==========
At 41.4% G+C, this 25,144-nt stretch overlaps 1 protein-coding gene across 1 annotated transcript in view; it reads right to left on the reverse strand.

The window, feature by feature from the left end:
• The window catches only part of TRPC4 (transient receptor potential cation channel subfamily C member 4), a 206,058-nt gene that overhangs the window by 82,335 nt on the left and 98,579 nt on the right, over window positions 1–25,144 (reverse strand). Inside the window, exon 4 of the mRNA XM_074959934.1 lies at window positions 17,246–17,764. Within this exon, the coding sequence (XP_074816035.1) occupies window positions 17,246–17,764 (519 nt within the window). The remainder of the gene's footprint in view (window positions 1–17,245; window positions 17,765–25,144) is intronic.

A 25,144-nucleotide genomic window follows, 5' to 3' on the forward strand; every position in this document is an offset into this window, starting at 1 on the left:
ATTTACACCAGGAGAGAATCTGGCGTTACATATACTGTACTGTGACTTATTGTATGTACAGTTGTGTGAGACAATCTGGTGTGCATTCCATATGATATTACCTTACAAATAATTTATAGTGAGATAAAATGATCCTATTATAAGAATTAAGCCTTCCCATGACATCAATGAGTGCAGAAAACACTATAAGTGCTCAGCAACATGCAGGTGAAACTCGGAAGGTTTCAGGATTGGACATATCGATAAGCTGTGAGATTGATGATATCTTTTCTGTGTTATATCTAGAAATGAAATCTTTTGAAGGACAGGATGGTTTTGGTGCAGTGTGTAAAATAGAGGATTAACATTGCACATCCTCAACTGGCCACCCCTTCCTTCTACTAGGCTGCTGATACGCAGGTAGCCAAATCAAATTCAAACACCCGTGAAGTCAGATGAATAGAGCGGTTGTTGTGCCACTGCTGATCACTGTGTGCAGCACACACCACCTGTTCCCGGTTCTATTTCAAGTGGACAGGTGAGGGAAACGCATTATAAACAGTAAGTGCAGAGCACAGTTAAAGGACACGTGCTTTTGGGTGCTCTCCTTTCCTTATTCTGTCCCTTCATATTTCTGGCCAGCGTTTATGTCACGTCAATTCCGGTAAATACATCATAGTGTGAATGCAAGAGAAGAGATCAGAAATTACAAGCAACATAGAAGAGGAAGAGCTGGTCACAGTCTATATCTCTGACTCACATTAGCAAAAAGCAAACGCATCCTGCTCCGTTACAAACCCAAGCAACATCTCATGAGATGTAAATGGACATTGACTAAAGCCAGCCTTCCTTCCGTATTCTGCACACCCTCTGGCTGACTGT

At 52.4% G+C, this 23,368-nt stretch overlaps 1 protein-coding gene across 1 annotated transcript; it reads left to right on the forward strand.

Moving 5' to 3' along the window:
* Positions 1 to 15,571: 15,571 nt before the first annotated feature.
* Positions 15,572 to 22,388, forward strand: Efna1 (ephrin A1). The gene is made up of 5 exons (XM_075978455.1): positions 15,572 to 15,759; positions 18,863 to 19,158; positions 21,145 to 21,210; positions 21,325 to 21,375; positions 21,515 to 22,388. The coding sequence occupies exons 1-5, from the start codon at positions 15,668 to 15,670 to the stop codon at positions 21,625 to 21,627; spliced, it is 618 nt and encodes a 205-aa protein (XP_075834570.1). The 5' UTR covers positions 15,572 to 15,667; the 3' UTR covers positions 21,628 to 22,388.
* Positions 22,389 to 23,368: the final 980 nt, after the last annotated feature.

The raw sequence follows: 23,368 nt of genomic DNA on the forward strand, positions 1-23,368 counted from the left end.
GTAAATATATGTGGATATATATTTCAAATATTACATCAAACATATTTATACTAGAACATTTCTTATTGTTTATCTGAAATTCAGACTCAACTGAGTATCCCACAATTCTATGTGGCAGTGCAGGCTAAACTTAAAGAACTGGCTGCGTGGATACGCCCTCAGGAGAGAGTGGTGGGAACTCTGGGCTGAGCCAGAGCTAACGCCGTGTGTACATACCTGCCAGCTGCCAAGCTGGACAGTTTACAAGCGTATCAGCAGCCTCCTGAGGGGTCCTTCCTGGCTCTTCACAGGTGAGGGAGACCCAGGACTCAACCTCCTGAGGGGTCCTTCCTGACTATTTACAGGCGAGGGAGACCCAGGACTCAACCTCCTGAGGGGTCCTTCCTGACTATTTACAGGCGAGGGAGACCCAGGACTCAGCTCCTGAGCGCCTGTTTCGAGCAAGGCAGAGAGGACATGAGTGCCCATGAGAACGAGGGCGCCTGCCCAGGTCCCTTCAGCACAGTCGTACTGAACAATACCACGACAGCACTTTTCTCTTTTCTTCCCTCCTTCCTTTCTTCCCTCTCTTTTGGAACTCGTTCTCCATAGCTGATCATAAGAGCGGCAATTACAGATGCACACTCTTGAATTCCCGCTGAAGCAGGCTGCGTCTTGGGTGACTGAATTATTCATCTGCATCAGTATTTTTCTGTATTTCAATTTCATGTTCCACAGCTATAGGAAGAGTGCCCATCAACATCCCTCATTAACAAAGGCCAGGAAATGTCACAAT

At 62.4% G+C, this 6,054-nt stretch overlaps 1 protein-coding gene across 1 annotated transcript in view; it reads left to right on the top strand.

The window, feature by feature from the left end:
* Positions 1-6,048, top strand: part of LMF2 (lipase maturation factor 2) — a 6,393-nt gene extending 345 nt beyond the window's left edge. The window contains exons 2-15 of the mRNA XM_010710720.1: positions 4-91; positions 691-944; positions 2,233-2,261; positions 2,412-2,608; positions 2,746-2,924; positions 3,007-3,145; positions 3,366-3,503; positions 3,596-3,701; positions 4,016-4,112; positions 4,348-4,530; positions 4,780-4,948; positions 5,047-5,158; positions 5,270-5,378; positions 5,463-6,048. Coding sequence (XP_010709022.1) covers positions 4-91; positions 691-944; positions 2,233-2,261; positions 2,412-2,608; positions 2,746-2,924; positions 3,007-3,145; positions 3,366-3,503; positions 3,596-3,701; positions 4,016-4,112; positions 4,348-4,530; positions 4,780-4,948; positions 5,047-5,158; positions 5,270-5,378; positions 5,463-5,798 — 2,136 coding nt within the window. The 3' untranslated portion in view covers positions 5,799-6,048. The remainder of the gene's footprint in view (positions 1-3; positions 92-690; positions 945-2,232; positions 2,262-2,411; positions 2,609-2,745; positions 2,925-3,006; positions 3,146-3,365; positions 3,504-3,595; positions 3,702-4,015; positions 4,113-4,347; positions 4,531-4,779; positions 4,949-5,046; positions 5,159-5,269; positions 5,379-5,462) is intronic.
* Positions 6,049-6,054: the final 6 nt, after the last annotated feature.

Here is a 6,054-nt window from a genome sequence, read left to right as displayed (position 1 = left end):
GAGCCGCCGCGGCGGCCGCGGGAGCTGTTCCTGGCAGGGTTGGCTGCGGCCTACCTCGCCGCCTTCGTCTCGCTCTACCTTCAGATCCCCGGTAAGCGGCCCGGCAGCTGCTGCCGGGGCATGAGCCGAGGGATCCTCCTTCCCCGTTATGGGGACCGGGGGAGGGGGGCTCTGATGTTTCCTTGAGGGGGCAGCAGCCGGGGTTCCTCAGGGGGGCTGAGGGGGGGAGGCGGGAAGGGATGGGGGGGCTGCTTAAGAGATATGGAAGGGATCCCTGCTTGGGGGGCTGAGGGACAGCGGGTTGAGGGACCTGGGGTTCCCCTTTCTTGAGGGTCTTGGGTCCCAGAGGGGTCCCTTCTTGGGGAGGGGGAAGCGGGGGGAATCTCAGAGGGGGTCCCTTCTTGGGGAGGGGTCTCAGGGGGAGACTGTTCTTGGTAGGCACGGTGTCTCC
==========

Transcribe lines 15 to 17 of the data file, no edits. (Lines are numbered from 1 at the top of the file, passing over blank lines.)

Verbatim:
* Positions 1-6,048, top strand: part of LMF2 (lipase maturation factor 2) — a 6,393-nt gene extending 345 nt beyond the window's left edge. The window contains exons 2-15 of the mRNA XM_010710720.1: positions 4-91; positions 691-944; positions 2,233-2,261; positions 2,412-2,608; positions 2,746-2,924; positions 3,007-3,145; positions 3,366-3,503; positions 3,596-3,701; positions 4,016-4,112; positions 4,348-4,530; positions 4,780-4,948; positions 5,047-5,158; positions 5,270-5,378; positions 5,463-6,048. Coding sequence (XP_010709022.1) covers positions 4-91; positions 691-944; positions 2,233-2,261; positions 2,412-2,608; positions 2,746-2,924; positions 3,007-3,145; positions 3,366-3,503; positions 3,596-3,701; positions 4,016-4,112; positions 4,348-4,530; positions 4,780-4,948; positions 5,047-5,158; positions 5,270-5,378; positions 5,463-5,798 — 2,136 coding nt within the window. The 3' untranslated portion in view covers positions 5,799-6,048. The remainder of the gene's footprint in view (positions 1-3; positions 92-690; positions 945-2,232; positions 2,262-2,411; positions 2,609-2,745; positions 2,925-3,006; positions 3,146-3,365; positions 3,504-3,595; positions 3,702-4,015; positions 4,113-4,347; positions 4,531-4,779; positions 4,949-5,046; positions 5,159-5,269; positions 5,379-5,462) is intronic.
* Positions 6,049-6,054: the final 6 nt, after the last annotated feature.

Here is a 6,054-nt window from a genome sequence, read left to right as displayed (position 1 = left end):